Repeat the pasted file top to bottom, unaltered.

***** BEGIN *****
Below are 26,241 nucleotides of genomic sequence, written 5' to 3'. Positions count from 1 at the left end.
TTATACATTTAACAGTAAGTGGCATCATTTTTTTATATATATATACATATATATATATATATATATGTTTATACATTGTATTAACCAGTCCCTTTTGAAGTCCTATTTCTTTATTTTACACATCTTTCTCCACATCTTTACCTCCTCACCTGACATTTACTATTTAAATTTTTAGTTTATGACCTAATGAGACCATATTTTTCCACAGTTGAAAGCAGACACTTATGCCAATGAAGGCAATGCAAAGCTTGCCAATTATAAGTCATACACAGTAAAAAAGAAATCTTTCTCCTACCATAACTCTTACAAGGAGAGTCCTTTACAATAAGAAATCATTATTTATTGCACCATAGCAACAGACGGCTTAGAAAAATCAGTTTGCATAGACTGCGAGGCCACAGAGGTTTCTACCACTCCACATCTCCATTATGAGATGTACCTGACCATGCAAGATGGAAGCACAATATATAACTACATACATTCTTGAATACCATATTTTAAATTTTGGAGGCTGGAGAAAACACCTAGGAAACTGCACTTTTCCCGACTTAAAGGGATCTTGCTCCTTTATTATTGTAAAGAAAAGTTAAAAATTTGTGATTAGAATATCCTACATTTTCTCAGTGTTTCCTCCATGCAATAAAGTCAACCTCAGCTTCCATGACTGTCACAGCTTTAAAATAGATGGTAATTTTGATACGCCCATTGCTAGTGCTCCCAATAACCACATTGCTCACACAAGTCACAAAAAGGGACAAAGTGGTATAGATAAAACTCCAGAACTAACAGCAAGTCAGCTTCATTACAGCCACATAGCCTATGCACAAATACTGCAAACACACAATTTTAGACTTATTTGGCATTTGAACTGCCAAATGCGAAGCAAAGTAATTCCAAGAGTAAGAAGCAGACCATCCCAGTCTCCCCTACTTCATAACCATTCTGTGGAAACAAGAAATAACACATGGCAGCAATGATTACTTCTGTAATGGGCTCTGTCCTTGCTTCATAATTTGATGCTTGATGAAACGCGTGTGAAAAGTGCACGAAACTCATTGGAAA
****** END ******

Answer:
Below are 26,241 nucleotides of genomic sequence, written 5' to 3'. Positions count from 1 at the left end.
TTATACATTTAACAGTAAGTGGCATCATTTTTTTATATATATATACATATATATATATATATATATGTTTATACATTGTATTAACCAGTCCCTTTTGAAGTCCTATTTCTTTATTTTACACATCTTTCTCCACATCTTTACCTCCTCACCTGACATTTACTATTTAAATTTTTAGTTTATGACCTAATGAGACCATATTTTTCCACAGTTGAAAGCAGACACTTATGCCAATGAAGGCAATGCAAAGCTTGCCAATTATAAGTCATACACAGTAAAAAAGAAATCTTTCTCCTACCATAACTCTTACAAGGAGAGTCCTTTACAATAAGAAATCATTATTTATTGCACCATAGCAACAGACGGCTTAGAAAAATCAGTTTGCATAGACTGCGAGGCCACAGAGGTTTCTACCACTCCACATCTCCATTATGAGATGTACCTGACCATGCAAGATGGAAGCACAATATATAACTACATACATTCTTGAATACCATATTTTAAATTTTGGAGGCTGGAGAAAACACCTAGGAAACTGCACTTTTCCCGACTTAAAGGGATCTTGCTCCTTTATTATTGTAAAGAAAAGTTAAAAATTTGTGATTAGAATATCCTACATTTTCTCAGTGTTTCCTCCATGCAATAAAGTCAACCTCAGCTTCCATGACTGTCACAGCTTTAAAATAGATGGTAATTTTGATACGCCCATTGCTAGTGCTCCCAATAACCACATTGCTCACACAAGTCACAAAAAGGGACAAAGTGGTATAGATAAAACTCCAGAACTAACAGCAAGTCAGCTTCATTACAGCCACATAGCCTATGCACAAATACTGCAAACACACAATTTTAGACTTATTTGGCATTTGAACTGCCAAATGCGAAGCAAAGTAATTCCAAGAGTAAGAAGCAGACCATCCCAGTCTCCCCTACTTCATAACCATTCTGTGGAAACAAGAAATAACACATGGCAGCAATGATTACTTCTGTAATGGGCTCTGTCCTTGCTTCATAATTTGATGCTTGATGAAACGCGTGTGAAAAGTGCACGAAACTCATTGGAAA